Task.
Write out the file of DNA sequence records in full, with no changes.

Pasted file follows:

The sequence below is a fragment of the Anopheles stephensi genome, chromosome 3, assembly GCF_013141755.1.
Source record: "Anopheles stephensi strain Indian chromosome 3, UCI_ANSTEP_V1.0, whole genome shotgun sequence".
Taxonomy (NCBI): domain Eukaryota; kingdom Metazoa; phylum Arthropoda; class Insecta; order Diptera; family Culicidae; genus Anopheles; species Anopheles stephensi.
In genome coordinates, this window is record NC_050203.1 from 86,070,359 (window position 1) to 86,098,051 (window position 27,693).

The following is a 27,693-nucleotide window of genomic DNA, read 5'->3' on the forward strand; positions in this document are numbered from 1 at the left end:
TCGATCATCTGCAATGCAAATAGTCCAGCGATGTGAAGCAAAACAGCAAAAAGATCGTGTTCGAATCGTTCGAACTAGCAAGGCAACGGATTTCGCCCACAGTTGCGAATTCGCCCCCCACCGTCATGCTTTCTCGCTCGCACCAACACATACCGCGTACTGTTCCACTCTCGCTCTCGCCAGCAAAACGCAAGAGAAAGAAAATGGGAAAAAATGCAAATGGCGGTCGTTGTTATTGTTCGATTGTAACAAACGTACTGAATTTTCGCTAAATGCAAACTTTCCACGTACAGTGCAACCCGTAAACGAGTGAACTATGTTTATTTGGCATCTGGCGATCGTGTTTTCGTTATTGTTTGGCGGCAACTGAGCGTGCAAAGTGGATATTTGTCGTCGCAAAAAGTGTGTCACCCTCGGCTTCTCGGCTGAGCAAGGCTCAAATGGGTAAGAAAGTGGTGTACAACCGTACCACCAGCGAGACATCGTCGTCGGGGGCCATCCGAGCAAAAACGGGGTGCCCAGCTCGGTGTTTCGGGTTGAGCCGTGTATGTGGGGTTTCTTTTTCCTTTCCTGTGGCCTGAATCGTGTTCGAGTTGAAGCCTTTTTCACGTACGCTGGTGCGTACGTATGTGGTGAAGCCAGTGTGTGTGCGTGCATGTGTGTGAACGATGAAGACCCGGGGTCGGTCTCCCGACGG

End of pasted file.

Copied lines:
The sequence below is a fragment of the Anopheles stephensi genome, chromosome 3, assembly GCF_013141755.1.
Source record: "Anopheles stephensi strain Indian chromosome 3, UCI_ANSTEP_V1.0, whole genome shotgun sequence".
Taxonomy (NCBI): domain Eukaryota; kingdom Metazoa; phylum Arthropoda; class Insecta; order Diptera; family Culicidae; genus Anopheles; species Anopheles stephensi.
In genome coordinates, this window is record NC_050203.1 from 86,070,359 (window position 1) to 86,098,051 (window position 27,693).

The following is a 27,693-nucleotide window of genomic DNA, read 5'->3' on the forward strand; positions in this document are numbered from 1 at the left end:
TCGATCATCTGCAATGCAAATAGTCCAGCGATGTGAAGCAAAACAGCAAAAAGATCGTGTTCGAATCGTTCGAACTAGCAAGGCAACGGATTTCGCCCACAGTTGCGAATTCGCCCCCCACCGTCATGCTTTCTCGCTCGCACCAACACATACCGCGTACTGTTCCACTCTCGCTCTCGCCAGCAAAACGCAAGAGAAAGAAAATGGGAAAAAATGCAAATGGCGGTCGTTGTTATTGTTCGATTGTAACAAACGTACTGAATTTTCGCTAAATGCAAACTTTCCACGTACAGTGCAACCCGTAAACGAGTGAACTATGTTTATTTGGCATCTGGCGATCGTGTTTTCGTTATTGTTTGGCGGCAACTGAGCGTGCAAAGTGGATATTTGTCGTCGCAAAAAGTGTGTCACCCTCGGCTTCTCGGCTGAGCAAGGCTCAAATGGGTAAGAAAGTGGTGTACAACCGTACCACCAGCGAGACATCGTCGTCGGGGGCCATCCGAGCAAAAACGGGGTGCCCAGCTCGGTGTTTCGGGTTGAGCCGTGTATGTGGGGTTTCTTTTTCCTTTCCTGTGGCCTGAATCGTGTTCGAGTTGAAGCCTTTTTCACGTACGCTGGTGCGTACGTATGTGGTGAAGCCAGTGTGTGTGCGTGCATGTGTGTGAACGATGAAGACCCGGGGTCGGTCTCCCGACGG